S.C.U.M. – Again Into Eyes

September 23rd, 2011
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Staring at Second Place

It’s been a very good year for musicians plying their trade in the fuzzy world of what might be considered “gothic” music. The stuff is connected to the history of both ’70s/’80s New Wave and ’80s/’90s shoegaze, and the right hands make both analog and digital instruments pop off the background—hasn’t mattered if they’re being played by crypto-vampiric waifs or dapper fashion-mag-lookin’ folks. With the sound at music’s forefront, British quintet S.C.U.M. seem to be in the right place at the right time with their Again Into Eyes release.

Looks, however, can be deceiving. Sure they’re on Mute Records, which has hosted mewling lyrics and atmospheres from Depeche Mode on. Sure they feature Huw Webb on bass, whose brother Rhys is in The Horrors, they of gauzy and fabulous third album Skying. But whether or not S.C.U.M. are just victims of too much of a good thing, Again Into Eyes doesn’t contain enough distinguishing sonic features to have it stand out from the pack.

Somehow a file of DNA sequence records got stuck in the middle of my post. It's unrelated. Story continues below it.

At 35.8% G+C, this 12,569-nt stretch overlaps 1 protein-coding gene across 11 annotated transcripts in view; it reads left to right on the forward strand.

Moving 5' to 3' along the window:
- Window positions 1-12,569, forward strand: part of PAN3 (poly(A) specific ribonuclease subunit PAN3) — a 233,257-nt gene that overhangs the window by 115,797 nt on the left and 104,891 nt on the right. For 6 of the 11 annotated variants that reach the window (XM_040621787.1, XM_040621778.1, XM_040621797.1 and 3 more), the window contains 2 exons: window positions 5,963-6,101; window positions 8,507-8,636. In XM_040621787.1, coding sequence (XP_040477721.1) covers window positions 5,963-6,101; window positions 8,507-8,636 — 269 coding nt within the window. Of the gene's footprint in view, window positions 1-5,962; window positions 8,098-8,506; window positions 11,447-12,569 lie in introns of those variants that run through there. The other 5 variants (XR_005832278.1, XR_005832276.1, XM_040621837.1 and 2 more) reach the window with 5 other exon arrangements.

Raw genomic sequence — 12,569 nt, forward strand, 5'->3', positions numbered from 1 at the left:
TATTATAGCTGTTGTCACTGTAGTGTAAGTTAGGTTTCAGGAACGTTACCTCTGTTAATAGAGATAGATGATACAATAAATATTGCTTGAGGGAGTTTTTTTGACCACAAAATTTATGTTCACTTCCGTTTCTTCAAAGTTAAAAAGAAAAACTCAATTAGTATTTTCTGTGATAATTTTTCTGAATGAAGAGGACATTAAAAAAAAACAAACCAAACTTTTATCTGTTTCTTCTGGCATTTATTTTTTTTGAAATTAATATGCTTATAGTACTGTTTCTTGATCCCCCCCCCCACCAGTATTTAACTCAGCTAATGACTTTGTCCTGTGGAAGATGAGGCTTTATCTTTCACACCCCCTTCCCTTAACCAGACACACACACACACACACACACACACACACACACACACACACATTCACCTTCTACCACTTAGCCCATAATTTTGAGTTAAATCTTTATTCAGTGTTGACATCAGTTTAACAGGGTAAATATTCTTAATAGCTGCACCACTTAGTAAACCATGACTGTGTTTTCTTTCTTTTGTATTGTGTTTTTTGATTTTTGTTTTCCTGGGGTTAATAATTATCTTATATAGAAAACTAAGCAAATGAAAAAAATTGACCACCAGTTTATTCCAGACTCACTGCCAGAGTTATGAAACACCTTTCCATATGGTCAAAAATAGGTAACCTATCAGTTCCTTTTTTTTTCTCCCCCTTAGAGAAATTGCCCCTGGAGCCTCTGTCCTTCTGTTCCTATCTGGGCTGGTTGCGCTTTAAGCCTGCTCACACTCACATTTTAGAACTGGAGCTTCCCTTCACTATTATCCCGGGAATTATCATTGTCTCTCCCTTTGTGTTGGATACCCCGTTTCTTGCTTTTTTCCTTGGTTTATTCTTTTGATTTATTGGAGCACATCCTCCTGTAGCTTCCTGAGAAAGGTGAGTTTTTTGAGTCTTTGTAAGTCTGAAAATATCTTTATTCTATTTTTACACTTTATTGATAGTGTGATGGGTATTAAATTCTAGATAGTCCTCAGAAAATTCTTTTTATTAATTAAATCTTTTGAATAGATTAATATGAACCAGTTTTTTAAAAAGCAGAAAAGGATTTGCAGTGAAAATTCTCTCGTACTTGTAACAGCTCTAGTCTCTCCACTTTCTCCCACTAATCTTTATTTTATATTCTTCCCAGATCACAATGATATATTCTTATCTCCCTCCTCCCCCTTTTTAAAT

It doesn’t help when you have two songs early on in your tracklist—”Cast Into Seasons” and single “Amber Hands”—cut from the same mournful cloth. The former is slow and the latter fast, but both share a key, droning effects, deceptively simple drums, pivotal lyrics around “seasons,” and Thomas Cohen’s drawn-out affectations. They play like themes from separate acts of a Violent Femmes or Interpol opera, and that’s probably not where they were aiming.

S.C.U.M.’s bag of tricks includes walls of sound with peek-a-boo melodies (”Summon the Sound”) and contrasting keyboard-driven softness from Samuel Kilcoyne (”Sentinal Bloom,” “Requiem”). “Whitechapel” is an epic closer with an indie-dance heart, Melissa Rigby’s drums propelling the guts of the song. Things like these are well done in and of themselves, but they also hammer home the fact that the line Again Into Eyes draws through musical history is a long one. The point closest and most relevant to it is, unfortunately, Skying. It doesn’t so much matter that The Horrors do this stuff better than S.C.U.M.—just that they did it first this year.

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By Adam Blyweiss Posted in Reviews



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